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Batting Gloves Now and Then

Batting Gloves

Batting gloves have been a staple at all levels of baseball for upwards of 60 to 70 years. The reasons behind wearing gloves varies.  Some wear them to keep a firm grip on the bat or to prevent blisters.  In addition, other players wear them for added warmth.  Batting Gloves also offer a reduction of shock to the hands on a mishit ball.

Who used them first?

The origins of the first hitters to use batting gloves isn’t exactly clear. There have been some factoids saying players wore gloves as early as the 1900s. Other reports showing a couple players donning them in the 1930s. Some say  Bobby Thompson was the first to wear batting gloves. Bobby is famous for hitting the “shot heard round the world”. The New York Giants won the pennant in 1951 due to Bobby’s big hit. Some reports show he arrived to spring training in 1949 sporting some golf gloves to protect his hands. Others reminisce of Ted Williams returning from his service in Korea wearing golf gloves in 1953. Ken “Hawk” Harrelson, long time White Sox TV color guy, claims he was the first major leaguer to sport a version of batting gloves in an MLB game.  After golfing 36 holes with teammates before a game against the Yankees he developed some blisters during batting practice.  He remembered he had a red golf glove in his jeans pocked and later used it during the game.

The majority of MLB ballplayers today wear batting gloves. There are other variations we have seen throughout the course of time. Hunter Pence has been known to wear a single glove on his bottom hand. Rod Carew was famous for wearing a single red glove on his top hand. Current player Wil Myers chooses not to wear gloves at all.  These players are few and far between.



MaxBat offers some of the best batting gloves available to the everyday player and in the MLB like Baltimore centerfielder Cedric Mullins. The MaxBat Predator 2 batting glove series offers today’s player the ultimate combination of comfort, moisture management, and breathability. Improved designs feature world renowned Pittards leather that has been specifically engineered with an advanced textured pattern to provide ultimate grip and bat control in all weather conditions. Water resistant properties also give enhanced protection against the effect of perspiration to ensure that the MaxBat Predator batting gloves retain their exceptional feel over the course of a demanding season. Gloves sold in pairs and available in both Youth and Adult sizes.
Predator 2 Batting Gloves

Origins of the Batting Glove from Wikipedia:

Categories: Baseball Training

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Ink-spots on the bat handles of Maple Bats and Birch Bats

Ink-spots on the bat handles of Maple and BirchEver watch a game on TV and ask yourself, “What is that dot on the wood bat handle?”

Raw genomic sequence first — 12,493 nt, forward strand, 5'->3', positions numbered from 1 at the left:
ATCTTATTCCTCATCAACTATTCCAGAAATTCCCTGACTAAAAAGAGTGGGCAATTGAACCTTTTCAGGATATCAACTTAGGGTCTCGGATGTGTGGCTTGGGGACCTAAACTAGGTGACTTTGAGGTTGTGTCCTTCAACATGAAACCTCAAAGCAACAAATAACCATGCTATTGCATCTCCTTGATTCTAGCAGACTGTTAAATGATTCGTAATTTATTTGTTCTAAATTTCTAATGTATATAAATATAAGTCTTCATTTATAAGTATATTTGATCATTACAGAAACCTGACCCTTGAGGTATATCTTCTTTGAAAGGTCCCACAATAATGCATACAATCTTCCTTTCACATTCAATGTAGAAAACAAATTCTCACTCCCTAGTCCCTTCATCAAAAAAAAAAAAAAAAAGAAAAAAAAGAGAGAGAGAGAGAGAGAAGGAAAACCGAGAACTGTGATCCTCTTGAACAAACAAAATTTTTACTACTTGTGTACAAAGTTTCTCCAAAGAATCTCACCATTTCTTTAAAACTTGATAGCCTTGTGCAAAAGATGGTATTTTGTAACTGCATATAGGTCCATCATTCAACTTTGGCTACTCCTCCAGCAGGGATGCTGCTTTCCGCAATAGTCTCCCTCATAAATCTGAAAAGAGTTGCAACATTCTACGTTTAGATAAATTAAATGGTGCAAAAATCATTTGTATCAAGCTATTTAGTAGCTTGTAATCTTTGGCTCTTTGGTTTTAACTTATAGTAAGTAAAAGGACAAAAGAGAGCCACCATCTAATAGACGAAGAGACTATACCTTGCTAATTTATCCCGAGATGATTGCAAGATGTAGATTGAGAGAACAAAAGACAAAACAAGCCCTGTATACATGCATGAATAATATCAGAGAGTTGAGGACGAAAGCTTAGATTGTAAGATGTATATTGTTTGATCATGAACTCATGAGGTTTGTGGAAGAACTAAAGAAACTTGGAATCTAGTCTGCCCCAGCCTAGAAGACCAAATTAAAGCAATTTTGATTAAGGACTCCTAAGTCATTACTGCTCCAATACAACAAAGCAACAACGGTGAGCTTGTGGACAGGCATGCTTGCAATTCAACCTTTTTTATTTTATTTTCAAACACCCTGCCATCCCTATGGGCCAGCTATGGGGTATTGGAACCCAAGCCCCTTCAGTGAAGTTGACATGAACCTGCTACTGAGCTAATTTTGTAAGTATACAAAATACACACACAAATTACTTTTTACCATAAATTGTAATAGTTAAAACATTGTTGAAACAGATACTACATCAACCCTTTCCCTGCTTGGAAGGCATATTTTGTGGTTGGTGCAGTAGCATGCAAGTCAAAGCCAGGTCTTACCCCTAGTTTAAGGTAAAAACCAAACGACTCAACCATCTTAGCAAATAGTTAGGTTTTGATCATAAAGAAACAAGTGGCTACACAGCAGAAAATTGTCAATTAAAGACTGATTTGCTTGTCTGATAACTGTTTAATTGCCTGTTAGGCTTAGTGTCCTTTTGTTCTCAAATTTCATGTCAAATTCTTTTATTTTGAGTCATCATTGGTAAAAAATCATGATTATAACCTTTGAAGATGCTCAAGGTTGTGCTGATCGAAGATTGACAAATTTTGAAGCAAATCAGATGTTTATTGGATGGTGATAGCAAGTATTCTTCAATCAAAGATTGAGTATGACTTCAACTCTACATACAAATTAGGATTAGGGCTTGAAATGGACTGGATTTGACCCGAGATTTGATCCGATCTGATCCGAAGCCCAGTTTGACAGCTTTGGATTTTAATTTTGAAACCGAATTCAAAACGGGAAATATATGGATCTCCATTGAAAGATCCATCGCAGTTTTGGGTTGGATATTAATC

That is an area left exposed during the finishing process for an ink-spot, administered by the bat manufacturer.  This is done as a quality control measure.  By placing a small drop of ink 12″-14″ up from the knob on the face grain of the wood bat, we are able to verify whether or not the grain is good.  The picture below shows a properly administered ink-test, and absolutely straight grain.  The straighter the grain, the better the performance of the Maple bat or Birch bat.  If the grain were to seep into the wood and show a slope-of-grain of more than 3 degrees, that would indicate wood of a lower quality and greater chance of the wood bat breaking in 2-pieces.

Because MaxBat uses wood that is split instead of sawn, we’re almost guaranteed that ink-testing reveals slope-of-grain of less than 2 degrees on any of our Maple bats or Birch bats.

It’s a question we frequently get asked, so we made the decision in November, 2013 to start ink-spotting all MaxBat Maple bats and Birch bats that are ordered by our online customers.

All MaxBats have always been treated as if they are being produced for a Major League Baseball player, and now each Maple bat and Birch bat from MaxBat features a visible ink-spot on the face grain of the handle.  This ink-spot indicates that the wood bat has not only gone through the MLB slope-of-grain quality control test, but has also passed with a slope-of-grain less than 3 degrees (beware…some companies simply applying ink dots to the handles that clearly don’t pass).  The MaxBat logo has also been rotated 90 degrees and placed on the edge grain to conform to MLB rules (adopted in 2009) that only apply to Maple bats and Birch bats (logo previously placed on the face grain).  These steps ensure that you are swinging the same wood as our professional clients.

Categories: Baseball Bats, Birch Bats, Maple Bats, Wood Baseball Bats, Wood Bats

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